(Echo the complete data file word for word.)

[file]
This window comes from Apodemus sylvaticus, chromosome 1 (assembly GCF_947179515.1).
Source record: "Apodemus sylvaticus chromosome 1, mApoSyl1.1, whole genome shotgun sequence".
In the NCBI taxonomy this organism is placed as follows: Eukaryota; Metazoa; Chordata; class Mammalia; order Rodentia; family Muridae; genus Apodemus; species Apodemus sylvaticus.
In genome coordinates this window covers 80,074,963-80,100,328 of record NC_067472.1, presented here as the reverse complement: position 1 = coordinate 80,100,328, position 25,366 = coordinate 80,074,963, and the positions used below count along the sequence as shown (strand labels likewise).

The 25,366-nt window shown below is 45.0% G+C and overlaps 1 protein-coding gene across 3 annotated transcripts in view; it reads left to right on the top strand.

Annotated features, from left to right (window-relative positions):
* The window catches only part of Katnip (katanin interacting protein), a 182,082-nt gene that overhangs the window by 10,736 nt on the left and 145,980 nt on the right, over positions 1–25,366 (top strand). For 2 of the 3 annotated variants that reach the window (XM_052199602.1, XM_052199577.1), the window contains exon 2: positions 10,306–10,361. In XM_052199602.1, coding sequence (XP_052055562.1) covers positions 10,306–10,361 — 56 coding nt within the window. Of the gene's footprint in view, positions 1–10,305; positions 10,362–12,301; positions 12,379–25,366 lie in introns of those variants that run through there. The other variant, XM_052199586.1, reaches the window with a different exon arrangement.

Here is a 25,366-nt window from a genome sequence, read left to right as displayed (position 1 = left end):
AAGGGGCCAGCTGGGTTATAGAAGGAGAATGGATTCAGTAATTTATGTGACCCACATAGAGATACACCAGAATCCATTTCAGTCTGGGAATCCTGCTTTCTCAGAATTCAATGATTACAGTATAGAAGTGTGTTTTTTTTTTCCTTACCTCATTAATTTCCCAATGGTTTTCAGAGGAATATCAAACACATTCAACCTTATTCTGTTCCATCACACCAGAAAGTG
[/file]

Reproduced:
This window comes from Apodemus sylvaticus, chromosome 1 (assembly GCF_947179515.1).
Source record: "Apodemus sylvaticus chromosome 1, mApoSyl1.1, whole genome shotgun sequence".
In the NCBI taxonomy this organism is placed as follows: Eukaryota; Metazoa; Chordata; class Mammalia; order Rodentia; family Muridae; genus Apodemus; species Apodemus sylvaticus.
In genome coordinates this window covers 80,074,963-80,100,328 of record NC_067472.1, presented here as the reverse complement: position 1 = coordinate 80,100,328, position 25,366 = coordinate 80,074,963, and the positions used below count along the sequence as shown (strand labels likewise).

The 25,366-nt window shown below is 45.0% G+C and overlaps 1 protein-coding gene across 3 annotated transcripts in view; it reads left to right on the top strand.

Annotated features, from left to right (window-relative positions):
* The window catches only part of Katnip (katanin interacting protein), a 182,082-nt gene that overhangs the window by 10,736 nt on the left and 145,980 nt on the right, over positions 1–25,366 (top strand). For 2 of the 3 annotated variants that reach the window (XM_052199602.1, XM_052199577.1), the window contains exon 2: positions 10,306–10,361. In XM_052199602.1, coding sequence (XP_052055562.1) covers positions 10,306–10,361 — 56 coding nt within the window. Of the gene's footprint in view, positions 1–10,305; positions 10,362–12,301; positions 12,379–25,366 lie in introns of those variants that run through there. The other variant, XM_052199586.1, reaches the window with a different exon arrangement.

Here is a 25,366-nt window from a genome sequence, read left to right as displayed (position 1 = left end):
AAGGGGCCAGCTGGGTTATAGAAGGAGAATGGATTCAGTAATTTATGTGACCCACATAGAGATACACCAGAATCCATTTCAGTCTGGGAATCCTGCTTTCTCAGAATTCAATGATTACAGTATAGAAGTGTGTTTTTTTTTTCCTTACCTCATTAATTTCCCAATGGTTTTCAGAGGAATATCAAACACATTCAACCTTATTCTGTTCCATCACACCAGAAAGTG